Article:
The Economy Ministry is advancing with a new "monotributo tech" tax scheme for hi-tech freelancers that would offer a differential and preferential exchange rate for their earnings overseas.
Many of those who work in the knowledge economy and IT sectors do all they can to keep their salaries out of reach of Argentina’s tax authorities, often bringing foreign currency into the country for exchange on the black market, where they can multiply their earnings on the black market.
Now the government wants to tackle that problem by offering a new scheme to persuade tech professionals to “clean” their money officially.
The measure slots into the concept of "the dollar-manufacturing machinery" driven by the Economy Ministry’s new head Sergio Massa. Energy, agriculture and the knowledge economy are the key sectors spearheading his objective of obtaining hard currency.
The pporfolio is advancing with tax relief measures aimed at offering the knowledge economy incentives in the form of a differential and beneficial exchange rate, according to reports.
In this direction an emergency decree is set to be published in the next few days giving life to the so-called "monotributo tech" tax scheme for the self-employed in the sector, whereby its professionals (such as designers, gamers and programmers, among others) may sell their services abroad with a specific dollar for their activity.
Now that implementation of a special tax scheme is expected, the objective is for those professionals to cash in the dollars obtained for their work in official money markets.
Hi-tech freelancers currently cash in their export dollars on alternative exchange markets because the official exchange rate only gives them 143 pesos per dollar whereas the various parallel options hover around 300 pesos.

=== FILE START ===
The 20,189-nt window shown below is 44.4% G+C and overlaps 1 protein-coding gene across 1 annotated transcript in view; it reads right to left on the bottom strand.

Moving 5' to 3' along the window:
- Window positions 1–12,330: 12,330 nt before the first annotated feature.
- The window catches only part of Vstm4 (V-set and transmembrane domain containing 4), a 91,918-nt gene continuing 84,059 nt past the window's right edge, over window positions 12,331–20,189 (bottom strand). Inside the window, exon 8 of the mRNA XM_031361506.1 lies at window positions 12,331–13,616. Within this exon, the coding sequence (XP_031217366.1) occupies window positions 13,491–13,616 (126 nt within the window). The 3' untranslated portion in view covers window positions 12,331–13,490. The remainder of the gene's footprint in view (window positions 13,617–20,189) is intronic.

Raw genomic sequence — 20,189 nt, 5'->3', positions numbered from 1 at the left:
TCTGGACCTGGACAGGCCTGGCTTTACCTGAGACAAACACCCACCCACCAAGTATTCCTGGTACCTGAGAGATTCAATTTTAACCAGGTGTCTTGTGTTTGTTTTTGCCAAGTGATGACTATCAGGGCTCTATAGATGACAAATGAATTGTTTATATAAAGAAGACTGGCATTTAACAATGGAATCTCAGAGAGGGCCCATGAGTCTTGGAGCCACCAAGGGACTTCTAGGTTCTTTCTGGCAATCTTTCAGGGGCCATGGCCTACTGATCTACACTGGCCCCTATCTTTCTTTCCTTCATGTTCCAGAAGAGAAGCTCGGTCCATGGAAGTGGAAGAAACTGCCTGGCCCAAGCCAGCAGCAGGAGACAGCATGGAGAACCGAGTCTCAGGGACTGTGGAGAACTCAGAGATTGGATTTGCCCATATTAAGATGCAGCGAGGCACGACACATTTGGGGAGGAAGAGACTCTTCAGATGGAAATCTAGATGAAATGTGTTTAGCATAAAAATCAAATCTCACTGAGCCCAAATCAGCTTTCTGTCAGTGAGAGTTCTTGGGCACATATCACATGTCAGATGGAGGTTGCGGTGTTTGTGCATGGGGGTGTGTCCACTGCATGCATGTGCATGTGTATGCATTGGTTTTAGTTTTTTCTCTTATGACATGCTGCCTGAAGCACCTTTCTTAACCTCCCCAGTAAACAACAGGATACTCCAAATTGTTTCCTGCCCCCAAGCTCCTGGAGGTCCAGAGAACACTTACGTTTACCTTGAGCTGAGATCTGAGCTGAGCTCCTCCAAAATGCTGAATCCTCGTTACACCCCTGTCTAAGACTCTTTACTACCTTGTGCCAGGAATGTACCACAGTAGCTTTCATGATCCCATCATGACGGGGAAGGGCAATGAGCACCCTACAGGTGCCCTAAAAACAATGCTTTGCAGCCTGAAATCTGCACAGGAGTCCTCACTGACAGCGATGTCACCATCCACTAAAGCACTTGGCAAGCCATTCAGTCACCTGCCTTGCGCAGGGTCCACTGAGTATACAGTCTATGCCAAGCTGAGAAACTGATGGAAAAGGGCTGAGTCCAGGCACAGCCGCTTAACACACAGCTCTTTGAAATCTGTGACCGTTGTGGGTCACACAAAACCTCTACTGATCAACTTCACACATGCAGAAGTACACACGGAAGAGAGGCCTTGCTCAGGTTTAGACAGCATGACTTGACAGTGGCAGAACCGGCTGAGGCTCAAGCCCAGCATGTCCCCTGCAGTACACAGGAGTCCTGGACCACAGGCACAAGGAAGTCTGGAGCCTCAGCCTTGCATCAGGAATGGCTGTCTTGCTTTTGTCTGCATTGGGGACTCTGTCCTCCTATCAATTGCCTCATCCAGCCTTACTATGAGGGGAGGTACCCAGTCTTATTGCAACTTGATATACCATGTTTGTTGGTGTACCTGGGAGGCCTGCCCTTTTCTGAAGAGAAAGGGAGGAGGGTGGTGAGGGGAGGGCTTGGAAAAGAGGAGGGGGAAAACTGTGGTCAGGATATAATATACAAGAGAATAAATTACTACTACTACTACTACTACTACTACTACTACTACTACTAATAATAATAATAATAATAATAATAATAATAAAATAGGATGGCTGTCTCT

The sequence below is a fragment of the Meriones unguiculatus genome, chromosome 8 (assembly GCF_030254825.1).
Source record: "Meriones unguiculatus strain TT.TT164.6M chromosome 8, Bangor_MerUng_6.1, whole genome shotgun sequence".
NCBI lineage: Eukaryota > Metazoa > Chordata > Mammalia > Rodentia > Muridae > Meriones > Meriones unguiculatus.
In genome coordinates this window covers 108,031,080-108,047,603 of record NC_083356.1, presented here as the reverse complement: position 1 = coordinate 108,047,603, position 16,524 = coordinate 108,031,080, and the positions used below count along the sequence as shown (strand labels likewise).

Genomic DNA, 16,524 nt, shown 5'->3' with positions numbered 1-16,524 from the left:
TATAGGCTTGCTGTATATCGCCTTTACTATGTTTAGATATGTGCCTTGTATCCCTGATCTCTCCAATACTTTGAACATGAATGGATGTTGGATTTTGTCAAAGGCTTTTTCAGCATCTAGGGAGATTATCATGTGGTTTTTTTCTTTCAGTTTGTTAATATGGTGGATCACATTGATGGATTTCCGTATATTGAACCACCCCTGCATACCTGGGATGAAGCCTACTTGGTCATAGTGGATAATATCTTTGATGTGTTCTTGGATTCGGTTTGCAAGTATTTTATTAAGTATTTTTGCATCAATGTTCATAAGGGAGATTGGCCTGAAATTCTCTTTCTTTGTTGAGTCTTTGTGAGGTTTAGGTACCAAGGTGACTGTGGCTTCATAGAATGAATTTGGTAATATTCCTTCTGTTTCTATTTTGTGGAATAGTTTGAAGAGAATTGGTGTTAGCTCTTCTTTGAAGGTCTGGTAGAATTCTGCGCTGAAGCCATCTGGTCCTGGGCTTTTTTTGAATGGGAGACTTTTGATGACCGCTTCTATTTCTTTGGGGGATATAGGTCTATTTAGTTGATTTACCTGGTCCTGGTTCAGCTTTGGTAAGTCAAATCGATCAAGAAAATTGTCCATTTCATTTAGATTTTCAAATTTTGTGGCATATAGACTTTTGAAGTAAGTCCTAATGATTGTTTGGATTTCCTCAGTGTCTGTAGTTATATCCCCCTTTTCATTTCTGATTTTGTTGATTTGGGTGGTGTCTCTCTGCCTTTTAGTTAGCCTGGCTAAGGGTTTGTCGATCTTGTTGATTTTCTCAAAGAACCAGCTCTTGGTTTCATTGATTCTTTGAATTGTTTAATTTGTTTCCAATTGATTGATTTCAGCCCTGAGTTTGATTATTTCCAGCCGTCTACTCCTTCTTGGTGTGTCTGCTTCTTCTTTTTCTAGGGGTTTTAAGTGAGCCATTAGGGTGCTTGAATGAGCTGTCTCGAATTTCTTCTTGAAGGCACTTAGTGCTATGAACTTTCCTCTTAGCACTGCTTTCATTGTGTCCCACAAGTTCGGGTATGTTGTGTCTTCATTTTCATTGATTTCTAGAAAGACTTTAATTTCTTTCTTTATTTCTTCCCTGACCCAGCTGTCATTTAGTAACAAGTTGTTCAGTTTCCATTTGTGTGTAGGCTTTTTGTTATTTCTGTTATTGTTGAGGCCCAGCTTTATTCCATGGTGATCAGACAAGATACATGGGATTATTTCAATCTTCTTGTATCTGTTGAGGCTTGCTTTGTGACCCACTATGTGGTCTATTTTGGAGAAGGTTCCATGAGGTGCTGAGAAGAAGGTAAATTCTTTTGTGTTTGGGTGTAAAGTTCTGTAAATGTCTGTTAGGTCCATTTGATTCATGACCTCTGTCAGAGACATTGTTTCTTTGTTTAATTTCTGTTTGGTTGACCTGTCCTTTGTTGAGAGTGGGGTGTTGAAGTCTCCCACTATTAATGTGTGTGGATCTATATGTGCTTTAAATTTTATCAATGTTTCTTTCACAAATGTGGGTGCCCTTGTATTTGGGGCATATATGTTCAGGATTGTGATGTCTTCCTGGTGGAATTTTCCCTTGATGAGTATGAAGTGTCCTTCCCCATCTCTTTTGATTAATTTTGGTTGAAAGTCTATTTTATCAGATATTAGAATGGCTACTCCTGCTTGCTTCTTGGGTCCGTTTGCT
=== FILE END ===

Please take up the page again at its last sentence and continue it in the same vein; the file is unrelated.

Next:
Knowledge Economy Secretary Ariel Sujarchuk has highlighted in recent days that "it’s a measure which will need to be applied with intelligence and we’re analysing it hard."
The aim is to facilitate conditions for a sector whose work is in very high demand abroad but runs into regulatory bottlenecks which make business difficult. The "monotributo tech" rate will be for those invoicing companies abroad and not those working for local firms.
The scheme falls in line with a measure adopted two months ago by the Central Bank permitting these workers up to US$12,000 in bank accounts without it having to be cashed in at the official exchange rate.
Along these lines the Ministry also aims to relaunch the "Argentina Programa" plan in order to have at least 70,000 new programmers in the next year. Also under ministerial analysis is a tax credit bonus equivalent to 70 percent of the employer contributions paid by companies registered in the Registro de la Economía del Conocimiento.
The economic team is aiming at three specific sectors to net dollars: agriculture (a new “soy dollar” is expected soon), energy and the knowledge economy.